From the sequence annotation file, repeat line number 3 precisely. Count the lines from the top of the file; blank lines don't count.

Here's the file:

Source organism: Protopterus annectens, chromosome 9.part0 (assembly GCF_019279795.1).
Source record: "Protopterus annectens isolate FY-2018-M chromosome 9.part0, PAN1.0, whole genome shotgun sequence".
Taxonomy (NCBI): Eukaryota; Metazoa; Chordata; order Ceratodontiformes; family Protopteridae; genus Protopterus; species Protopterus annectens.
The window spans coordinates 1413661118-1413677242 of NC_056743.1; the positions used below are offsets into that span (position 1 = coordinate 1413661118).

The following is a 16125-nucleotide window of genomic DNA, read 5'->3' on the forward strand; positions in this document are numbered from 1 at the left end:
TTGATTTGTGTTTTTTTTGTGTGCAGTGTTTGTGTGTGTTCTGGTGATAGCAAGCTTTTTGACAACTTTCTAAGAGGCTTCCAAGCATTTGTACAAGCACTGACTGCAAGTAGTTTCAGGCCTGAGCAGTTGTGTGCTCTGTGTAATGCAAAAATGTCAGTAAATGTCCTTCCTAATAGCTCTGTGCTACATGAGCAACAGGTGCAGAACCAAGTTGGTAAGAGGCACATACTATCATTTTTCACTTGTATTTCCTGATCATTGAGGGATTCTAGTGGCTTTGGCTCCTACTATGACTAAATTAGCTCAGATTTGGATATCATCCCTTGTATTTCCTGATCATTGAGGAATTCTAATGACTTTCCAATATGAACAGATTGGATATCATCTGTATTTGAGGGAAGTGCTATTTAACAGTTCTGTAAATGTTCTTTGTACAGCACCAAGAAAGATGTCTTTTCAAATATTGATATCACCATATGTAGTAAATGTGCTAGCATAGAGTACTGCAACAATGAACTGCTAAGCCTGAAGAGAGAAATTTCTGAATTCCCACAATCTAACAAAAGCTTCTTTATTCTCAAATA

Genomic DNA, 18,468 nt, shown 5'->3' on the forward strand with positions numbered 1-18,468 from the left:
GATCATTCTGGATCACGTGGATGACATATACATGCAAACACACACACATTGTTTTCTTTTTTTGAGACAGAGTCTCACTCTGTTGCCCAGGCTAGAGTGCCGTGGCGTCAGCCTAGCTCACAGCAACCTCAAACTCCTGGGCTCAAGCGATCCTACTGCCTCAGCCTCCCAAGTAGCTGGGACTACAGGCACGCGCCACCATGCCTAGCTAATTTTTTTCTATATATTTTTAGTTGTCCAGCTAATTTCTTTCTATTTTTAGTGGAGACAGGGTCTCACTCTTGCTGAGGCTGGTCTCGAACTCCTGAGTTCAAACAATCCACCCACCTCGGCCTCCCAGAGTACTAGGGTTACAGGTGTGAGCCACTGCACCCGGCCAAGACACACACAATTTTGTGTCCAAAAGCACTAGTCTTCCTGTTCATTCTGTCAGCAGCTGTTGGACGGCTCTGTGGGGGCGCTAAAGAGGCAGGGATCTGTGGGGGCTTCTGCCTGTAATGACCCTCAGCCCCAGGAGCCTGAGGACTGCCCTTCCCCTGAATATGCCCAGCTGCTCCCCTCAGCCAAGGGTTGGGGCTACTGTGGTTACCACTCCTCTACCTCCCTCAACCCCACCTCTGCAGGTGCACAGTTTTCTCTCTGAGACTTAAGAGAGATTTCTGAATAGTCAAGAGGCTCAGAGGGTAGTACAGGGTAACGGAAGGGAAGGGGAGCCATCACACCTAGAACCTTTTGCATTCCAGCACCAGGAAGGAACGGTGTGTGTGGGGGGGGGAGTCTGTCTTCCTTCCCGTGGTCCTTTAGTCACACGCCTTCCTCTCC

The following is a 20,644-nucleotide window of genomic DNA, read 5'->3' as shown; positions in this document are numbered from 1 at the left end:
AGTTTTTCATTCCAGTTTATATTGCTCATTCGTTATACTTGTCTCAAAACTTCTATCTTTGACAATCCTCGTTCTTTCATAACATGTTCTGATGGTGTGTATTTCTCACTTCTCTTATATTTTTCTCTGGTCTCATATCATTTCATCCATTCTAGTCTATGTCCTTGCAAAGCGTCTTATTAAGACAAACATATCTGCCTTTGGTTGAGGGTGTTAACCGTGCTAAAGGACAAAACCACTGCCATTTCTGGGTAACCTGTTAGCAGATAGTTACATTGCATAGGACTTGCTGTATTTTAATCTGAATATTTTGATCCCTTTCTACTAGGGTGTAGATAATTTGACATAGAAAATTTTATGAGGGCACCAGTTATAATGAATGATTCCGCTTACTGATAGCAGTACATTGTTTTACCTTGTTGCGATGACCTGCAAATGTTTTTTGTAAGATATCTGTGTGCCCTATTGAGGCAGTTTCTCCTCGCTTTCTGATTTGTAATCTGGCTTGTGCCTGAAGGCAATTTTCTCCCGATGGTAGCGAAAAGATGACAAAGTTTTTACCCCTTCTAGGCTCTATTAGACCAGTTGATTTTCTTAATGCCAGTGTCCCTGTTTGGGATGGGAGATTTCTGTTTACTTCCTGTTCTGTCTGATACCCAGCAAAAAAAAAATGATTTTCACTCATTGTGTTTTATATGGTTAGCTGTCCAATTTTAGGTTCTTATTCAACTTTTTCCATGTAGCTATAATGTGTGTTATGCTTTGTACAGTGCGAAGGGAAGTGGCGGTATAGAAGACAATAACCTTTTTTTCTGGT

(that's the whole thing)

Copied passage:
Taxonomy (NCBI): Eukaryota; Metazoa; Chordata; order Ceratodontiformes; family Protopteridae; genus Protopterus; species Protopterus annectens.